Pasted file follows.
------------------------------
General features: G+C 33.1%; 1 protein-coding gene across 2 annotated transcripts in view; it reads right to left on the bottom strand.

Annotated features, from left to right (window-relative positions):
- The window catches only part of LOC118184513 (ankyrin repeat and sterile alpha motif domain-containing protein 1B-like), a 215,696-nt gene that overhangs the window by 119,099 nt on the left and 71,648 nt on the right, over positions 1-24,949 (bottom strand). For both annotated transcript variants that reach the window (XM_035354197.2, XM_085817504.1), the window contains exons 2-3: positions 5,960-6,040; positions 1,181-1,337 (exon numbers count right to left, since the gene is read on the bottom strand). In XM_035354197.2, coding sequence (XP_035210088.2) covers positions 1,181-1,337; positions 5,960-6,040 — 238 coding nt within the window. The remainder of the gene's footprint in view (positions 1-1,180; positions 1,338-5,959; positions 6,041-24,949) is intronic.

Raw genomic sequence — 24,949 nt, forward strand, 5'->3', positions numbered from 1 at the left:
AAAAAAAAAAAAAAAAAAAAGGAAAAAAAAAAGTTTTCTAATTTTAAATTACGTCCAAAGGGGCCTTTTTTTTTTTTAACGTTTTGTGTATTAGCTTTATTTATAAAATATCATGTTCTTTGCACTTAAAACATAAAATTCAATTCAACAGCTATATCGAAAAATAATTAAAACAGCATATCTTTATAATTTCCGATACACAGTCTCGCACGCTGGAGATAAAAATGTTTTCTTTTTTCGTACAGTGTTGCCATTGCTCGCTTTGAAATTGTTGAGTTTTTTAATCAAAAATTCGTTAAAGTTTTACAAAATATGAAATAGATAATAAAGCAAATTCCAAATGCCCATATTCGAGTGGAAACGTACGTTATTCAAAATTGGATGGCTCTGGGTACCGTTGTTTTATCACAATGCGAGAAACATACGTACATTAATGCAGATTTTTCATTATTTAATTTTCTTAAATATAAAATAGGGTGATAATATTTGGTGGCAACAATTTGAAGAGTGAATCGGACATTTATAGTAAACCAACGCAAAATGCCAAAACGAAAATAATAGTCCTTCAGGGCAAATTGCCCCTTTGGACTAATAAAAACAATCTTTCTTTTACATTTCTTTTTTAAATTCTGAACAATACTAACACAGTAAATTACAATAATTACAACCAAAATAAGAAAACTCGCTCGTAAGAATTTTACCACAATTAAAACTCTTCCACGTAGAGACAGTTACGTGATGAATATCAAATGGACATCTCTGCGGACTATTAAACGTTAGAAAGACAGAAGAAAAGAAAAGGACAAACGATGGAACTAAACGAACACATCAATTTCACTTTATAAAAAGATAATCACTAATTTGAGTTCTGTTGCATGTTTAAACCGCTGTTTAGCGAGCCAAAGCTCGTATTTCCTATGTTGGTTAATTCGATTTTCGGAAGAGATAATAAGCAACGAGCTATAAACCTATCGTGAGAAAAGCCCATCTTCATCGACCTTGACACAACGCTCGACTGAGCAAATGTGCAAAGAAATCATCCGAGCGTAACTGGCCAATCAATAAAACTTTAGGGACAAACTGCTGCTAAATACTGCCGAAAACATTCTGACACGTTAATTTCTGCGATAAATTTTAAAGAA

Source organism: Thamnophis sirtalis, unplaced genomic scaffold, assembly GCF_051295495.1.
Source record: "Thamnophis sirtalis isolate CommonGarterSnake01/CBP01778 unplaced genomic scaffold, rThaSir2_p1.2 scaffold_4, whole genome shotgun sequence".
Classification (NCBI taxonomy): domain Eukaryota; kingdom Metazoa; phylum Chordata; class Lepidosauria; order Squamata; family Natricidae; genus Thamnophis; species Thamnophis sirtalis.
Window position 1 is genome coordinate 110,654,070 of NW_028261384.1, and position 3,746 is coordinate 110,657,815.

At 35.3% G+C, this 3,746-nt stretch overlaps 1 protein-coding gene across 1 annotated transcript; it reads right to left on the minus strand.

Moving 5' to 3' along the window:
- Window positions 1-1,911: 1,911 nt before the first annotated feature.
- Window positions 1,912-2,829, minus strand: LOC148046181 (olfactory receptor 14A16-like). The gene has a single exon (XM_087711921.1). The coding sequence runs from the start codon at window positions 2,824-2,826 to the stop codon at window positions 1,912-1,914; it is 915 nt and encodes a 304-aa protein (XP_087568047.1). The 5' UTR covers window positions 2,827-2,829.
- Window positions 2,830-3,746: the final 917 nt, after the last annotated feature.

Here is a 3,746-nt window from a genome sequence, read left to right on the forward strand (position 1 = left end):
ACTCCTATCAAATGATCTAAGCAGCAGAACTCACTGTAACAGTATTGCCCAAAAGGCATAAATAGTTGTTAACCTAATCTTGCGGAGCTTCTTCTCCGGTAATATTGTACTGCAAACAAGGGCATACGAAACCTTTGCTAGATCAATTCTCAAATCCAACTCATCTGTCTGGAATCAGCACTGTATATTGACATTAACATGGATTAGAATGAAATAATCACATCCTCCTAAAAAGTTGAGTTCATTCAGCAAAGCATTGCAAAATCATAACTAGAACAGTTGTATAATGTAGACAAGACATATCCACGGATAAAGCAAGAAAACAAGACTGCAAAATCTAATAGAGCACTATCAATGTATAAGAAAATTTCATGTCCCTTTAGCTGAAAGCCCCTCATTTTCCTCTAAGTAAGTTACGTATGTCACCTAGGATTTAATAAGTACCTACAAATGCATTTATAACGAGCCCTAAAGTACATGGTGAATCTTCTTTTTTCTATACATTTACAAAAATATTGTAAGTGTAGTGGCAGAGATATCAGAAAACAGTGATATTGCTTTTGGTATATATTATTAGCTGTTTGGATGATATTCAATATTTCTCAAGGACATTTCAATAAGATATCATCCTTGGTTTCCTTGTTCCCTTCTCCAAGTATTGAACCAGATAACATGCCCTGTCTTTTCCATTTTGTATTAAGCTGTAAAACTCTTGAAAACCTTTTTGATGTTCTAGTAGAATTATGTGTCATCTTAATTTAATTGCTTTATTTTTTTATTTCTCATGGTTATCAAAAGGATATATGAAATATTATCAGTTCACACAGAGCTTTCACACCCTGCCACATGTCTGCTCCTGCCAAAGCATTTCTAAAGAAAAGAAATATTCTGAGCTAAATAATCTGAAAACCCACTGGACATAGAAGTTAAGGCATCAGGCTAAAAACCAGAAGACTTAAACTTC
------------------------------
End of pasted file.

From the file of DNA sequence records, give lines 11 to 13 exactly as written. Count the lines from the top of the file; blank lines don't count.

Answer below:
Moving 5' to 3' along the window:
- Window positions 1-1,911: 1,911 nt before the first annotated feature.
- Window positions 1,912-2,829, minus strand: LOC148046181 (olfactory receptor 14A16-like). The gene has a single exon (XM_087711921.1). The coding sequence runs from the start codon at window positions 2,824-2,826 to the stop codon at window positions 1,912-1,914; it is 915 nt and encodes a 304-aa protein (XP_087568047.1). The 5' UTR covers window positions 2,827-2,829.